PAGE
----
In the opening few days of the 2023 Wimbledon Championships, Sania Mirza found herself hitting with Saketh Myneni on an outer court at the All England Club. At the end of the practice session, Myneni had a special message for his former mixed doubles partner.
“He told me, ‘just practice for a month, it’s enough and come back,’” Mirza told Scroll, recalling the interaction with her compatriot, with whom she won gold at the 2014 Asian Games.
It’s been six months since Mirza retired from professional tennis, ending a trophy-laden career that saw her win six Grand Slam titles and become the first Indian woman to become world No 1 (in doubles).
Also read: They have Sania Mirza
Myneni did, it seems, make an attempt to persuade Mirza to make a return in time for the upcoming Asian Games – “I’m not at all tempted,” she asserted.
Mirza, now 36, has settled into a life after professional sport. She did get a good glimpse of it at the Wimbledon Championships in July.
She was invited to play the Ladies’ Invitational Doubles event, teaming up with former British player Johanna Konta.
“For me, to be invited to play ‘Legends’ at Wimbledon, having won there before, was such a huge honour,” she said. “You’re still playing there, it’s not serious – you’re laughing, you’re having a good time. Before that, every time you’re there it’s very competitive, you’re there to go and win.”
Beyond the invitational though, she was a part of the commentary team, often teaming up with the great Martina Navratilova – a record nine-time Wimbledon singles winner.
“I’ve had the opportunity to interact with her for many years now,” Mirza said of Navratilova. “I remember, winning in Singapore, twice [WTA Finals in 2014 and 2015], the trophy that is given is presented by her because it is named after her.
“She’s so real, that’s what makes her who she really is. She really tells you what she feels, whether it’s in person or in commentary.”
THE FIELD NEWSLETTER
Sign up for our special newsletter 'Game Points'
Watching tennis from a different angle after spending 22 years of her life slogging it out on court, as a professional, gave Mirza a new perspective of how the game is played.
“This is the first time that I’ve sat through an entire match and watched it live,” she said.
“[As a player] you’re so involved in your own thing, you’re not thinking about other people’s matches. It was really cool to see it, up and close, with people who have seen the game far longer than I have, who have played the game far longer than I have.”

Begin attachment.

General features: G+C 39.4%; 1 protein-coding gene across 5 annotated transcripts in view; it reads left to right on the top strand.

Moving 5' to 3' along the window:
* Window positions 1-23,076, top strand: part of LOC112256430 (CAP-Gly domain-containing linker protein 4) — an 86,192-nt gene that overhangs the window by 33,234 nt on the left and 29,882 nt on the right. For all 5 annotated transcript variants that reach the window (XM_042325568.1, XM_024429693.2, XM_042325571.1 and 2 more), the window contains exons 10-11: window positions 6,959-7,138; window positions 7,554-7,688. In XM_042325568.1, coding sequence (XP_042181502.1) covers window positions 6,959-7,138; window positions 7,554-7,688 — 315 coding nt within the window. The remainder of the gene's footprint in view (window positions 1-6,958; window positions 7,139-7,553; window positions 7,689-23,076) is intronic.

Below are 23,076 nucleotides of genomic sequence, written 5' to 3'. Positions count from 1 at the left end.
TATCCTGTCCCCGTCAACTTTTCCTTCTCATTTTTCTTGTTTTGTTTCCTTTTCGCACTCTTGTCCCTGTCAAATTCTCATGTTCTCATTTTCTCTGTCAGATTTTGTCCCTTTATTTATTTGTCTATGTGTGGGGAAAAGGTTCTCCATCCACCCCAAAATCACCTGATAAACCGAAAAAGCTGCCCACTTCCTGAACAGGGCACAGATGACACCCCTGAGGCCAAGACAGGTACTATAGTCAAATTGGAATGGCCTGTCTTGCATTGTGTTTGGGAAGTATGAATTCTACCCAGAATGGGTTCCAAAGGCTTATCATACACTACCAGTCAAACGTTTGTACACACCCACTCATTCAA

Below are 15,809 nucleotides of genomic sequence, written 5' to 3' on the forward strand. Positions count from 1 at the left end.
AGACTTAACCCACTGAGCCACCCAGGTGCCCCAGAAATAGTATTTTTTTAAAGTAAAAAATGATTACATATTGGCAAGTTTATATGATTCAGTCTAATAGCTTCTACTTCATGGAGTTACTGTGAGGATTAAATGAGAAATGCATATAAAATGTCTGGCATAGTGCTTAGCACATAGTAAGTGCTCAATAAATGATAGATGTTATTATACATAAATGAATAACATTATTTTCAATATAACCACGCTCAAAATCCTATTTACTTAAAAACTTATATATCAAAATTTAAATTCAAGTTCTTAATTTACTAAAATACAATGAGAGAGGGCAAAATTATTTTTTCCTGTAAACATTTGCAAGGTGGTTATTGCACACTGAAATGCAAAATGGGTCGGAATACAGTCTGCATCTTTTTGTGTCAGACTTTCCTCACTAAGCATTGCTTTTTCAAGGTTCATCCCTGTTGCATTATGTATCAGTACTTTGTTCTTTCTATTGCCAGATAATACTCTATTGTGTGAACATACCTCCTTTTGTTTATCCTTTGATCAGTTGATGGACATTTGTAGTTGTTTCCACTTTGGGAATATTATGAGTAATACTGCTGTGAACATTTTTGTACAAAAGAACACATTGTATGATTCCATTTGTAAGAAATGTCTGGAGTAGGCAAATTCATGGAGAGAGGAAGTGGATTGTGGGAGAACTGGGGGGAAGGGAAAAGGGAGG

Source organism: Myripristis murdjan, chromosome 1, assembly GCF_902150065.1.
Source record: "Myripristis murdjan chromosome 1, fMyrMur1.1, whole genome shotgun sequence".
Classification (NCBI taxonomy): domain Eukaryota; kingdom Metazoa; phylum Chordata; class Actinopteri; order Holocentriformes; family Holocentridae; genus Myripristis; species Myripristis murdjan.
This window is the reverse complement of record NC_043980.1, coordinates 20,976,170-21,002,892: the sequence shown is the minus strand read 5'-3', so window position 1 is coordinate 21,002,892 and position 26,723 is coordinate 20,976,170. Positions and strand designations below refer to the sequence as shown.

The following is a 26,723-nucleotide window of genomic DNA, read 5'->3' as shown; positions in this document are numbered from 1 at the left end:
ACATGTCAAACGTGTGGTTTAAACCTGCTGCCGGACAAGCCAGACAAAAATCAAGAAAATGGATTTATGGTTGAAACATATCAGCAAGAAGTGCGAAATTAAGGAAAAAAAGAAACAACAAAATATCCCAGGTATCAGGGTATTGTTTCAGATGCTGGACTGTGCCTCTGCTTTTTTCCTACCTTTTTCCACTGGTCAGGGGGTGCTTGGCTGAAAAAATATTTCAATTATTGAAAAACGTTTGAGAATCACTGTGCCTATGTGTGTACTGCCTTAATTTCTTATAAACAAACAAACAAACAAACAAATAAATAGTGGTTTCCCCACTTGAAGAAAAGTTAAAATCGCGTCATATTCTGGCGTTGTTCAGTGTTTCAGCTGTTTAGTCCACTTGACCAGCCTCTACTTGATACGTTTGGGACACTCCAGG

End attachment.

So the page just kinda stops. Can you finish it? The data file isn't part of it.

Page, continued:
Life after retirement
Mirza, a trailblazer among Indian women, had burst onto the professional circuit as a hard-hitting, fearless teenager. In a few years, she set the bar in Indian women’s tennis.
She became the first Indian woman to reach the fourth round of a Grand Slam in singles, the first to win a WTA tour title in singles and/or doubles, and the first to break into the top 100 singles rankings – all before her 20th birthday.
Also read: Sania Mirza, a destiny fulfilled
Now at 36, she’s enjoying the luxury of spending time with her son, away from the grind of professional sport.
“I still have a routine, but it’s just that the routine changes everyday,” she explained.
“Now, I got to the gym at 5 pm, but before I go, I have a few things I have to do. Like, today, I have to take my son to the [toy store] and then I have to take him to soccer class. The priorities have changed. That’s when I realised I wanted to retire.”
She had first announced that she would retire at the end of the 2022 season, but an injury delayed those plans.
It allowed her to compete at the Australian Open earlier this year, where she ended as runner-up in the mixed doubles event – in what was her last appearance at a Grand Slam.
A few weeks later, in February, she played her last match as a professional player.
“I remember, when I played the last point, finished the match, I didn’t feel anything,” she said. “I did the press conference, my son came with me, I did all that. I didn’t feel anything that was weird.
“I came home, put my stuff down. I don’t know what happened, I just went upstairs to my room, I locked the door and started crying uncontrollably. I can’t tell you if they were tears of sadness or joy. It was neither. It was actually more like something was finished, something was over. Even though this was something I chose to do, at that point, it felt like I was letting go of something that I had done for 30 years of my life.
“When I woke up in the morning, I felt very fulfilled. There was a little bit of emptiness, but mostly it was all contentedness.”
For the past six months, Mirza has dabbled in many different roles. From commentating at Wimbledon, to serving as mentor for the Royal Challengers Bangalore team that competed in the inaugural Women’s Premier League, she is enjoying the next stage in her journey.
She remains satisfied with life post-retirement. Content. Fulfilled.